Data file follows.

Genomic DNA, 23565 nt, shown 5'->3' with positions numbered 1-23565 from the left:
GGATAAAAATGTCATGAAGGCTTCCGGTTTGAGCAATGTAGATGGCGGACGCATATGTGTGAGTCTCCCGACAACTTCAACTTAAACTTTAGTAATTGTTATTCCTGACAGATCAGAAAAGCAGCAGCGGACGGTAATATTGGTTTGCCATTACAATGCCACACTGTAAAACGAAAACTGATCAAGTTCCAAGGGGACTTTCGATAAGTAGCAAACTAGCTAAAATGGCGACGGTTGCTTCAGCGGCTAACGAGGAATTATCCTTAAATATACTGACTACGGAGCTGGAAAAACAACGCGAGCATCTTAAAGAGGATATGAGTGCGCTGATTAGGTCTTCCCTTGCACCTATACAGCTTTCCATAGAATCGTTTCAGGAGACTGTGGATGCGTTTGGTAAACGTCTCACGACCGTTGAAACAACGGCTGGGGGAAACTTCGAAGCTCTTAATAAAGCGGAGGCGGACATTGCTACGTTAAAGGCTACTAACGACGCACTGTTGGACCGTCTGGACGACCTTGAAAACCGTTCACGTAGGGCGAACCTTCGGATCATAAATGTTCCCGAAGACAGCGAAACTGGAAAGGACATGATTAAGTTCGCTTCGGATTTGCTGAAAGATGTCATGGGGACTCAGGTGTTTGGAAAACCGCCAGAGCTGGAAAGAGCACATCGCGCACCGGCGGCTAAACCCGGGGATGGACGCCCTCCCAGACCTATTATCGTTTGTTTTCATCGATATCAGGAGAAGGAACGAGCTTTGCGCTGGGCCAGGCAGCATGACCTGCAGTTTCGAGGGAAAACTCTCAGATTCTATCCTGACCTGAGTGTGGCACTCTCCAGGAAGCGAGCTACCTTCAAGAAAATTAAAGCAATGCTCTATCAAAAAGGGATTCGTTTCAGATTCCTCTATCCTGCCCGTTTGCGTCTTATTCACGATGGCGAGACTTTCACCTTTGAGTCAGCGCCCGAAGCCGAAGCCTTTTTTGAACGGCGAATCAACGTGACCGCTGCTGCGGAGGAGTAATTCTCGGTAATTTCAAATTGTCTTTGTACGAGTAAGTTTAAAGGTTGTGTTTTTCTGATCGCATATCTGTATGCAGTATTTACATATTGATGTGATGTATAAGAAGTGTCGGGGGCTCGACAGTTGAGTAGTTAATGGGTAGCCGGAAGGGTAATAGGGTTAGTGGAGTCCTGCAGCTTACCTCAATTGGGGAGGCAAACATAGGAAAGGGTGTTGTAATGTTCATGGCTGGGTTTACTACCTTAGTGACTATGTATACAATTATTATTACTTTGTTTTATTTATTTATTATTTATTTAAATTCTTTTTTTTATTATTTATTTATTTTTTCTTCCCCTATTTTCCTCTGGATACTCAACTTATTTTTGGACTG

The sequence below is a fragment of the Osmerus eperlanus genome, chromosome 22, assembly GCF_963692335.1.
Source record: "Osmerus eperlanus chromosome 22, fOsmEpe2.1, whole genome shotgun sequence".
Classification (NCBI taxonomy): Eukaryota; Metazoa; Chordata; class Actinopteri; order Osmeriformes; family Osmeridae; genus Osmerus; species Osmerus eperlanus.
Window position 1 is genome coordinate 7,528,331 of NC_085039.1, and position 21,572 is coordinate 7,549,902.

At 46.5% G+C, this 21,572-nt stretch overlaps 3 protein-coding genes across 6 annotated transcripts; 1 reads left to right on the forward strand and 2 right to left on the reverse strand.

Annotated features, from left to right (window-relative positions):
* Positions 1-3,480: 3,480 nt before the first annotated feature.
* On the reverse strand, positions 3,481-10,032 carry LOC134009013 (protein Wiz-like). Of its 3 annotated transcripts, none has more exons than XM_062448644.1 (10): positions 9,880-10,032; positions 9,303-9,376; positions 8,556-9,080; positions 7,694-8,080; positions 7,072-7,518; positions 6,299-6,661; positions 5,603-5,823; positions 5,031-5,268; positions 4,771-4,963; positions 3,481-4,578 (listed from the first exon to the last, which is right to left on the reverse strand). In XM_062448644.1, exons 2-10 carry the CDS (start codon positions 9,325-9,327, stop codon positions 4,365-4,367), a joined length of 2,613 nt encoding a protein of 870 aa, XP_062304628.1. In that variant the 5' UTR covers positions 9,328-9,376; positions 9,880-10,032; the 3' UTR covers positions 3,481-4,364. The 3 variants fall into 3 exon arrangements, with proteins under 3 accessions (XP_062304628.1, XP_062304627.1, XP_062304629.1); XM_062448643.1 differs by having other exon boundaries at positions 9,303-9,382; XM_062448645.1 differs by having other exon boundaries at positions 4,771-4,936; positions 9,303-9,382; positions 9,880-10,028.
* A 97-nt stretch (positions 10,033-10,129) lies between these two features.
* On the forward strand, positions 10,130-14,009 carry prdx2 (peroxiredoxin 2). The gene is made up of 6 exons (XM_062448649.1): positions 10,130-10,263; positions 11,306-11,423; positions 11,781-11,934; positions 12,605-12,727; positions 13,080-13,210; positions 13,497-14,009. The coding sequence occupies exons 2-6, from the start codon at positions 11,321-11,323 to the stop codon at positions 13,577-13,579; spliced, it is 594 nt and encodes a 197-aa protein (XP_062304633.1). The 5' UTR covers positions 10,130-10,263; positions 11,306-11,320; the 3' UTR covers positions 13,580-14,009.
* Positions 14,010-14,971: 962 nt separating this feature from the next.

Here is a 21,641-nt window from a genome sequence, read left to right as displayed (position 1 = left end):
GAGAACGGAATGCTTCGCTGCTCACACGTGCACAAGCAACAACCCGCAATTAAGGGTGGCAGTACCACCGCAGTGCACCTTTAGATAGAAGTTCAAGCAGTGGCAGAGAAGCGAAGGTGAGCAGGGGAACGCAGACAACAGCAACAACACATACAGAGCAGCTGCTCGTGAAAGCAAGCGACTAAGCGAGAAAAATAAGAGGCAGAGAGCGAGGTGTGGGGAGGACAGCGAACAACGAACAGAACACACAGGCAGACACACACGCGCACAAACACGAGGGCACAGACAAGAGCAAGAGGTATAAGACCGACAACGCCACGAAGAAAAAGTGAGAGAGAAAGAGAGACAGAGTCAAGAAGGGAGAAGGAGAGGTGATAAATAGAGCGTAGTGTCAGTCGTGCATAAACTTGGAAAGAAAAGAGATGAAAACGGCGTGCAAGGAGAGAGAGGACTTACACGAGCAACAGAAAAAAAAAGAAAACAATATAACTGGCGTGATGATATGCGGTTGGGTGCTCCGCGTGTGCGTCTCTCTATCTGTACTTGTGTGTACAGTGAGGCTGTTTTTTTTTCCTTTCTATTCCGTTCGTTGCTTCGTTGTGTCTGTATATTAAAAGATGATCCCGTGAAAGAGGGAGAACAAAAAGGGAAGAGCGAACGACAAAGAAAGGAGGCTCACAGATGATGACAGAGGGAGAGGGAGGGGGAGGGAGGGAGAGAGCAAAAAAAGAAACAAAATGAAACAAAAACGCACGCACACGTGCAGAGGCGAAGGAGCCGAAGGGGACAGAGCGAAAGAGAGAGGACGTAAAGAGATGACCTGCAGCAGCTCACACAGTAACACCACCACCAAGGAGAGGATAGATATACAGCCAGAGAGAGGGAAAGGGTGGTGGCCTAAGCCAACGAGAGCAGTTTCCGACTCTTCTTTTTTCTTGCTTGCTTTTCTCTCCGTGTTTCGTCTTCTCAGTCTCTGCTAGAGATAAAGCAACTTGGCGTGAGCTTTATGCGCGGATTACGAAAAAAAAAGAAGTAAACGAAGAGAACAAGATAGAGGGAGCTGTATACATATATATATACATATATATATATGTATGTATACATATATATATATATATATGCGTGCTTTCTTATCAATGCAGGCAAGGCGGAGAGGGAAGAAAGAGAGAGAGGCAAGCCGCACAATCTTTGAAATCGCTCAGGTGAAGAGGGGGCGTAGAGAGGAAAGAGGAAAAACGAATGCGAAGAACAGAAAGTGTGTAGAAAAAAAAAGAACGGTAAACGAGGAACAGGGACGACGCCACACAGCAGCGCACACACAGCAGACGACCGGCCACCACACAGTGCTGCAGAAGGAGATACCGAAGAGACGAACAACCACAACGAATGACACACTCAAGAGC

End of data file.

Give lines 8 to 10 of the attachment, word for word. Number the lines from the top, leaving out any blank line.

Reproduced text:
Annotated features, from left to right (window-relative positions):
* Positions 1-3,480: 3,480 nt before the first annotated feature.
* On the reverse strand, positions 3,481-10,032 carry LOC134009013 (protein Wiz-like). Of its 3 annotated transcripts, none has more exons than XM_062448644.1 (10): positions 9,880-10,032; positions 9,303-9,376; positions 8,556-9,080; positions 7,694-8,080; positions 7,072-7,518; positions 6,299-6,661; positions 5,603-5,823; positions 5,031-5,268; positions 4,771-4,963; positions 3,481-4,578 (listed from the first exon to the last, which is right to left on the reverse strand). In XM_062448644.1, exons 2-10 carry the CDS (start codon positions 9,325-9,327, stop codon positions 4,365-4,367), a joined length of 2,613 nt encoding a protein of 870 aa, XP_062304628.1. In that variant the 5' UTR covers positions 9,328-9,376; positions 9,880-10,032; the 3' UTR covers positions 3,481-4,364. The 3 variants fall into 3 exon arrangements, with proteins under 3 accessions (XP_062304628.1, XP_062304627.1, XP_062304629.1); XM_062448643.1 differs by having other exon boundaries at positions 9,303-9,382; XM_062448645.1 differs by having other exon boundaries at positions 4,771-4,936; positions 9,303-9,382; positions 9,880-10,028.